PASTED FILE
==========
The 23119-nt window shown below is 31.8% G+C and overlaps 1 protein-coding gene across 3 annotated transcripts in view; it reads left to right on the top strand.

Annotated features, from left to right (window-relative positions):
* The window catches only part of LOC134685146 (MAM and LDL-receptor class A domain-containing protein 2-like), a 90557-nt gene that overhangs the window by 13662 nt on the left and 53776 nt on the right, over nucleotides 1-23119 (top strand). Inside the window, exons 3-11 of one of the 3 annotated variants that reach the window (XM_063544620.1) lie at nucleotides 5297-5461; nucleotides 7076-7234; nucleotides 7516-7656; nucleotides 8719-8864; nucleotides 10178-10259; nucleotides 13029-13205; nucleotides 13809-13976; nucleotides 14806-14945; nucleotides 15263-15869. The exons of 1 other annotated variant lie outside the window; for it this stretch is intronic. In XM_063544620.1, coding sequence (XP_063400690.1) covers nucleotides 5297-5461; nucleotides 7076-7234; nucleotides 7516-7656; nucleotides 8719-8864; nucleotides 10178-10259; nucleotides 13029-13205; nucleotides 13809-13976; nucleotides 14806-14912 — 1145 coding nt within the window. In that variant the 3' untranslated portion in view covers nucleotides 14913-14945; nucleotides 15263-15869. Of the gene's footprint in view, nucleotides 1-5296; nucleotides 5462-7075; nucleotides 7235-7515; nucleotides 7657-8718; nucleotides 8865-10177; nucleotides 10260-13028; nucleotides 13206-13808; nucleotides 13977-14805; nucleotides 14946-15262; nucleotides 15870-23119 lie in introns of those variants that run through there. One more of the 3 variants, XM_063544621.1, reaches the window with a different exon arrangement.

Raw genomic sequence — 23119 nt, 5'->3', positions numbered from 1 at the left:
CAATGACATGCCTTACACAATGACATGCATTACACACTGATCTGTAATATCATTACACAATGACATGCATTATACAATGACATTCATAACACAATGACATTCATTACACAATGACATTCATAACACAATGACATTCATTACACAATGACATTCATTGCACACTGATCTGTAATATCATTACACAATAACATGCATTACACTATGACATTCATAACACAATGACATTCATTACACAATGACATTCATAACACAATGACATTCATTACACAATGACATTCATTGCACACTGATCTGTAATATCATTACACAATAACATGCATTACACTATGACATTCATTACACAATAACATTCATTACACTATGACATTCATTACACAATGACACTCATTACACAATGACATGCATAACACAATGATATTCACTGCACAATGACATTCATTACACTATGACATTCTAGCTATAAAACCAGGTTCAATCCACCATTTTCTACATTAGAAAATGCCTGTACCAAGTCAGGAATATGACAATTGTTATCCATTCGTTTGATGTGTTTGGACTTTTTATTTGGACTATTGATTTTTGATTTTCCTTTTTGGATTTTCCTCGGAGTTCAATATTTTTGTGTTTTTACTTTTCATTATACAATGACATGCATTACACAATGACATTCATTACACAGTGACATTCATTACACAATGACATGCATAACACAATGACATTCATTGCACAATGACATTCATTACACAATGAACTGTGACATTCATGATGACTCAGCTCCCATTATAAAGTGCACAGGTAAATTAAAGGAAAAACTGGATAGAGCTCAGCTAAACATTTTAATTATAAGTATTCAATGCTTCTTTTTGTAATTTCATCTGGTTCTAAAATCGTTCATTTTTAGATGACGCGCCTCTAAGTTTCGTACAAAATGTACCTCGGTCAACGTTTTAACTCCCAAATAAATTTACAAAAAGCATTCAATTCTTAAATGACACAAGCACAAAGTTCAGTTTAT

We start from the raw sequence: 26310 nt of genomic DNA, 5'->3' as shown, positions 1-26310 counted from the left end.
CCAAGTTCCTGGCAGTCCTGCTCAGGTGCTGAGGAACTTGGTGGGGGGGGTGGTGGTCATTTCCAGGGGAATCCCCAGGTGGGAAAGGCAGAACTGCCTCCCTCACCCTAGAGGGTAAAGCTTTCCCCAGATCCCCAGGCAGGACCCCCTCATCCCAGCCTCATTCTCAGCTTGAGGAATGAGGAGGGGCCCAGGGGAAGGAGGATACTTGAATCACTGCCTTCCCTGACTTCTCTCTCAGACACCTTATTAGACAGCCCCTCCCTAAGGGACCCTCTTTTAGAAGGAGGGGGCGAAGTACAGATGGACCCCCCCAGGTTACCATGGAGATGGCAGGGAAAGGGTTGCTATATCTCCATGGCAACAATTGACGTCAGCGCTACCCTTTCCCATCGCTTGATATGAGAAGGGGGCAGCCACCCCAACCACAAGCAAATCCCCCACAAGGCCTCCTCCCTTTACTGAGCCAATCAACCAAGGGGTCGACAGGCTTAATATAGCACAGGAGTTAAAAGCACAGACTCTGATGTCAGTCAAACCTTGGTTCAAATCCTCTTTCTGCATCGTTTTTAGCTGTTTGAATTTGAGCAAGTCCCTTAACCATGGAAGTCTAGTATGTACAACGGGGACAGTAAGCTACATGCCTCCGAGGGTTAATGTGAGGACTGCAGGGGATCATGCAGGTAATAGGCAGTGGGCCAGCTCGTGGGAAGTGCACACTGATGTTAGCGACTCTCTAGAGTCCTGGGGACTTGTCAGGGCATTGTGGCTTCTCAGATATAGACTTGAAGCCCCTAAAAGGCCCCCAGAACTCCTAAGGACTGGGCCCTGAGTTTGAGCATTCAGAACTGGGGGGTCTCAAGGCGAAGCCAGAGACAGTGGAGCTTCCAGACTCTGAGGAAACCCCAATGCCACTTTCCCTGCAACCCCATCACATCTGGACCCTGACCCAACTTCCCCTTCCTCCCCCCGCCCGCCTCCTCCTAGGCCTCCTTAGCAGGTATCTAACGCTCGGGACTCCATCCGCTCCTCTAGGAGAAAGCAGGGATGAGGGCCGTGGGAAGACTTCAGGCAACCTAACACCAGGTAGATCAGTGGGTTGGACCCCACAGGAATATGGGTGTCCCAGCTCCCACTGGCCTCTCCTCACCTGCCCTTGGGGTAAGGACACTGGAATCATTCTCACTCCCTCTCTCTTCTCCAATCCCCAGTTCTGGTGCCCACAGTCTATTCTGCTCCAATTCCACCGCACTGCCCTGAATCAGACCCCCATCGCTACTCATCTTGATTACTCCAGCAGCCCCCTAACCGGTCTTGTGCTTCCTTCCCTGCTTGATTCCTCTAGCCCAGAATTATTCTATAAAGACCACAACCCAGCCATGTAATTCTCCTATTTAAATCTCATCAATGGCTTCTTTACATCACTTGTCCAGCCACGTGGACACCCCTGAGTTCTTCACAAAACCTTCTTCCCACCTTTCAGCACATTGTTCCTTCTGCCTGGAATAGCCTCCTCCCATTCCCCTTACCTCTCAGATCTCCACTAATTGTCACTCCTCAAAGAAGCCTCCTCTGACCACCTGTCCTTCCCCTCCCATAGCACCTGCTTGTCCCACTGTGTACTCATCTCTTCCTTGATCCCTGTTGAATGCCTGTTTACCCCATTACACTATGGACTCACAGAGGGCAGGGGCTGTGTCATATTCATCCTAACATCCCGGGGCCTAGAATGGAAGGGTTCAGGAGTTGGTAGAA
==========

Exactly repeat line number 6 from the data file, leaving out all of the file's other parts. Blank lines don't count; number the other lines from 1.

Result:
We start from the raw sequence: 26310 nt of genomic DNA, 5'->3' as shown, positions 1-26310 counted from the left end.